Why Dhoni bowled Bravo on a pitch that suited his slow cutters

Why was Dwayne Bravo given only two overs in the 18th and 20th? That decision taken by MS Dhoni may have proved the difference between winning and losing. This is a two-pace talkie pitch suitable for Bravo’s slow-moving, surface-catching. Dhoni was not asked a question after the match but said that under normal scrutiny on the pitch, he felt that the tall bowlers who hit the deck would face more problems. That suits a bowler like Kagiso Rabada of Delhi, who has the ability to hit the track with his slow cutters, not the likes of Josh Hazelwood or Deepak Chahar. Bravo is capable of delivering full dipping slow, as well as surface-holding cutters.

Bravo won the game in his two overs when he was brought out of cold storage in the 18th and 20th chase. If K Gautam caught the long-on regulation catch, he would have taken out the dangerous man Shimran Hetmeyer. Instead, 14 to 18 fled from the Delhi Capitals to the required border.

But Bravo is not done yet. He almost took it off when he had to make just 6 runs in the last over. He came from four to three after the dot ball, prompting Akshar Patel to slowly turn one of his typical well outside straight into the covers. This time, however, Bravo slipped the full ball over the pads and Kagiso Rabada helped it with a fine leg boundary.

Hetmeyer roared

The most celebrated person is Hetmeyer, hopping, pumping fists and roaring. And why not, it’s a beautiful gem from him under pressure. When Hetmeyer exits at N0.7, under R Ashwin, Delhi Capitals need 35 to 39. Ashwin’s promotion was very understandable as Shikhar Dhawan was still there, and Ashwin showed the run-a-ball situation in the previous game on a slow pitch so he could do the job well enough. As it happened, not only Ashwin, but also Dhawan was on fire, hitting a wide half-volley to cover the fielder.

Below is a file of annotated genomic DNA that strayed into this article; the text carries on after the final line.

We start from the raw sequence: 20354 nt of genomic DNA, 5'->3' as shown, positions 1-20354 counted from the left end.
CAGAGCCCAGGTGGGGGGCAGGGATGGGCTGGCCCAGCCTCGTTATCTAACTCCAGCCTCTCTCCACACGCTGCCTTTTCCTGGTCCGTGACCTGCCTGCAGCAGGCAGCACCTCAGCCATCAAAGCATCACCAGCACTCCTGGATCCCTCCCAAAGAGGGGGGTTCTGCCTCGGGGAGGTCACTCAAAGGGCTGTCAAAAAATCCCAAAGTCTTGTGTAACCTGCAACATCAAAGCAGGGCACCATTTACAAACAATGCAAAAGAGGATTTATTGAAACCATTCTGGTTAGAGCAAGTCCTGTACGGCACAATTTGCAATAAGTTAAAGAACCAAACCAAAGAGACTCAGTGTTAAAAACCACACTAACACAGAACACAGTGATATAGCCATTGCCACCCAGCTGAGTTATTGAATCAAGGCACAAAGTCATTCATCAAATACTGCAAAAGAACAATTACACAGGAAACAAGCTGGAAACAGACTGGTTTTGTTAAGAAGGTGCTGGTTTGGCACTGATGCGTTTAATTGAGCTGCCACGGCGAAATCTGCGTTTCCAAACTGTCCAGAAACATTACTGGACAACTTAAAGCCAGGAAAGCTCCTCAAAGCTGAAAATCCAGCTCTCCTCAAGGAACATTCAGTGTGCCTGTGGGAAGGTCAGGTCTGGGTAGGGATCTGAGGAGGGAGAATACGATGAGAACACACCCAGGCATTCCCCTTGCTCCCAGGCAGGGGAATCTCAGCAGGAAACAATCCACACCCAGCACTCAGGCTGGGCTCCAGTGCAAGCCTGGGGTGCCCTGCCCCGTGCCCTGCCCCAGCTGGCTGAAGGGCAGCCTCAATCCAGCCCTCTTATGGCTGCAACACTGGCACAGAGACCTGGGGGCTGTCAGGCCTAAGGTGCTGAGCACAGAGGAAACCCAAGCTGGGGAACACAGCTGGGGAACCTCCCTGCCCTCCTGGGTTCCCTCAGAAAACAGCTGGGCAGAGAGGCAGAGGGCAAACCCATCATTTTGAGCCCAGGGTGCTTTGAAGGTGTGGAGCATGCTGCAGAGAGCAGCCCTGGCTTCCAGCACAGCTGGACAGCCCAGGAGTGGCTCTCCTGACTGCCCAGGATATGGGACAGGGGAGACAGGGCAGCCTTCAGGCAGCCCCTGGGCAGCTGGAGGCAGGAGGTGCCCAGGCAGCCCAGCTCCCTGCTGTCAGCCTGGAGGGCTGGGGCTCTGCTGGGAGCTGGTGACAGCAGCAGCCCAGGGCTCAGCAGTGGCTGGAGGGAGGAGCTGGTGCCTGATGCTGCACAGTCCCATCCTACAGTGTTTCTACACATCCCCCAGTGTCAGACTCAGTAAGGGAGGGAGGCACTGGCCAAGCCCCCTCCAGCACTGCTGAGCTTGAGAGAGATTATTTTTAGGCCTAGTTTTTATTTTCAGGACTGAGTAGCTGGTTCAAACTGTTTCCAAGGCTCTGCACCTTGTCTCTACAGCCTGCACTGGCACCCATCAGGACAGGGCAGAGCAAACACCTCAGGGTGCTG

Hetmeyer played in singles until the 18th over. He almost hit the next ball but Gautam not only relieved him but also got him a four. When he needed 15 runs in 9 overs, he walled off Josh Hazlewood on a backward square-leg boundary to regain parity. There was some controversy in the final over when the umpires called for a full toss outside without landing wide on the pitch. He wanted Ricky Ponting, the Delhi coach, to be no-ball with the free hit offer. But Delhi caught their nerves to finish the game.

What Dhawan does is what Dhawan does

There are no more batsmen than Shikhar Dhawan in 150 types of chase. Especially on slow tracks. Especially these days when he is in red-hot form and can be attacked from the start when he decides.

Dhawan was fined on how to chase in these circumstances. He took the calculated risks against Deepak Chahar, with the new ball. Draw that risk; It’s not. He went on the track to fly Chahar twice across the boundary, but he has been one of the best exponents for seamers in recent years. As with many others, when they do, you may perceive an adrenaline rush and experience danger. Dhawan moves forward steadily – does not charge, does not skip, does not rush. He maintains his shape wonderfully — unopened, sideways, shoulder forward and executes his shot well. And as Shardul Thakur did in the 15th over, he can pull off any big hit if the ball is not right. Eventually, he hit a wide half volley from Thakur to cover to start some play in the hunt, but his contribution was crucial. As if Ambati Rayudu’s fine 55 gave Chennai something to bowl.

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